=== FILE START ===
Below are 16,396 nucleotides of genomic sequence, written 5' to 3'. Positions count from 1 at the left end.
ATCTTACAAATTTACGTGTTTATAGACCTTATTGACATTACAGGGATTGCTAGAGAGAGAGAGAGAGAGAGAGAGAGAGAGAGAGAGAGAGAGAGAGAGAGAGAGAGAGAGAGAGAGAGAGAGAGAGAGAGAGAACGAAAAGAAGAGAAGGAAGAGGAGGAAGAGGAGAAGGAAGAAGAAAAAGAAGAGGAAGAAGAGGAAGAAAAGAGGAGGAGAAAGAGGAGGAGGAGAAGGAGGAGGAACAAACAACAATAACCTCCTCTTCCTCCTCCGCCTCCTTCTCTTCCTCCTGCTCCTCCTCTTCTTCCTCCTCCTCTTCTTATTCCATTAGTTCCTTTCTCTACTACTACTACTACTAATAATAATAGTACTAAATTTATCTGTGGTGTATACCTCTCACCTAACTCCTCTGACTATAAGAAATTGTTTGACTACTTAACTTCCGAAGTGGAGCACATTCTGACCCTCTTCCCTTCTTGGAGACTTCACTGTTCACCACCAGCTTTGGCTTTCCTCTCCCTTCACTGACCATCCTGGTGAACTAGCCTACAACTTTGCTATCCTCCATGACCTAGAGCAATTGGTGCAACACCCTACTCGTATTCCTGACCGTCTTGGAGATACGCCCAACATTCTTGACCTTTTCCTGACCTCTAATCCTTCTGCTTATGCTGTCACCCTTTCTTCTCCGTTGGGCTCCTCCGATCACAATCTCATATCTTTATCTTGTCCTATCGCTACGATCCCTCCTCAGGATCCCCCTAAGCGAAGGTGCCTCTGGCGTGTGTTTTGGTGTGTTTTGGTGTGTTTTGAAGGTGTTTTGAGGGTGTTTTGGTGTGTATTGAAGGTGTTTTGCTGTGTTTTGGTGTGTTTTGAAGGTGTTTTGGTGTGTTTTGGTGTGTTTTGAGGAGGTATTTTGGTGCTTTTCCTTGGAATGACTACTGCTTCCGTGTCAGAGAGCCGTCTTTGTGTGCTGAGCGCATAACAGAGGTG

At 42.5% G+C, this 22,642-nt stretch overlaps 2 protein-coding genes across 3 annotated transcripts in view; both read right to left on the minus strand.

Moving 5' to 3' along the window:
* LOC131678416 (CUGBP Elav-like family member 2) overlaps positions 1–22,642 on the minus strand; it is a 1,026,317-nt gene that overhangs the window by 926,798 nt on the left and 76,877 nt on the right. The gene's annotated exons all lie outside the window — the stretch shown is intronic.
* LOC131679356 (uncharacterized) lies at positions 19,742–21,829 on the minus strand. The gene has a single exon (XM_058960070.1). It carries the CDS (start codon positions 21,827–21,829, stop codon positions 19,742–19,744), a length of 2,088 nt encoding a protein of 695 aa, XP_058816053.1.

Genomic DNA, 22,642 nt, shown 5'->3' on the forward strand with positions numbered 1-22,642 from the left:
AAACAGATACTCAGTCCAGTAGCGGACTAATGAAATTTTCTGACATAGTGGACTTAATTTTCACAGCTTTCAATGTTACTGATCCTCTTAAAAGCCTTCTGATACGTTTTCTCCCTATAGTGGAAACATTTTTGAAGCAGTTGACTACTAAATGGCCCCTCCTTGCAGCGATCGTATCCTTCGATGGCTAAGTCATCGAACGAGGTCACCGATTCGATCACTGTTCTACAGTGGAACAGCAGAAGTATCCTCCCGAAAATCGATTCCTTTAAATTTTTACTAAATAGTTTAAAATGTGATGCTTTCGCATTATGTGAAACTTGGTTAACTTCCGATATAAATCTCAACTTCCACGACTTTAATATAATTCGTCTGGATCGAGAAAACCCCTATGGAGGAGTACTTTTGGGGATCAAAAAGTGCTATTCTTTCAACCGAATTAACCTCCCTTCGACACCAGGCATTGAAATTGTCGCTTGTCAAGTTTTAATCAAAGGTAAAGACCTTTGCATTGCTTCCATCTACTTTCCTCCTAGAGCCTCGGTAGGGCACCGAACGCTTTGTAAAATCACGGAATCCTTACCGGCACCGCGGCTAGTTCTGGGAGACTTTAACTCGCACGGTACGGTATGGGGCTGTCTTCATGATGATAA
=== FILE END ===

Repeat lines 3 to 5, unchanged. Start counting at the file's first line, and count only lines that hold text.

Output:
At 42.5% G+C, this 22,642-nt stretch overlaps 2 protein-coding genes across 3 annotated transcripts in view; both read right to left on the minus strand.

Moving 5' to 3' along the window:
* LOC131678416 (CUGBP Elav-like family member 2) overlaps positions 1–22,642 on the minus strand; it is a 1,026,317-nt gene that overhangs the window by 926,798 nt on the left and 76,877 nt on the right. The gene's annotated exons all lie outside the window — the stretch shown is intronic.